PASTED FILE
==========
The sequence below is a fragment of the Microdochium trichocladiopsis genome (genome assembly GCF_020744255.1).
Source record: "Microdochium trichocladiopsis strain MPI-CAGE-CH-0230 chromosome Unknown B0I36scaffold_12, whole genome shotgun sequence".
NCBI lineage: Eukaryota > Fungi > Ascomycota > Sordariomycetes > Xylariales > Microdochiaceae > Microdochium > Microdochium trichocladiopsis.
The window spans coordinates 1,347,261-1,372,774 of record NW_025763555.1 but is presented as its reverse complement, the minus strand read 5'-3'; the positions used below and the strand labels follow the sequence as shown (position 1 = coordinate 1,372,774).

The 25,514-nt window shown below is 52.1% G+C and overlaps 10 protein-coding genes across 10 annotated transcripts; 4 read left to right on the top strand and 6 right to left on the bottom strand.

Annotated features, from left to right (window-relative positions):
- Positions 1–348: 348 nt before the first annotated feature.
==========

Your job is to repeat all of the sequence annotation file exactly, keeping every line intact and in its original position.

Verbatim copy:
The sequence below is a fragment of the Microdochium trichocladiopsis genome (genome assembly GCF_020744255.1).
Source record: "Microdochium trichocladiopsis strain MPI-CAGE-CH-0230 chromosome Unknown B0I36scaffold_12, whole genome shotgun sequence".
NCBI lineage: Eukaryota > Fungi > Ascomycota > Sordariomycetes > Xylariales > Microdochiaceae > Microdochium > Microdochium trichocladiopsis.
The window spans coordinates 1,347,261-1,372,774 of record NW_025763555.1 but is presented as its reverse complement, the minus strand read 5'-3'; the positions used below and the strand labels follow the sequence as shown (position 1 = coordinate 1,372,774).

The 25,514-nt window shown below is 52.1% G+C and overlaps 10 protein-coding genes across 10 annotated transcripts; 4 read left to right on the top strand and 6 right to left on the bottom strand.

Annotated features, from left to right (window-relative positions):
- Positions 1–348: 348 nt before the first annotated feature.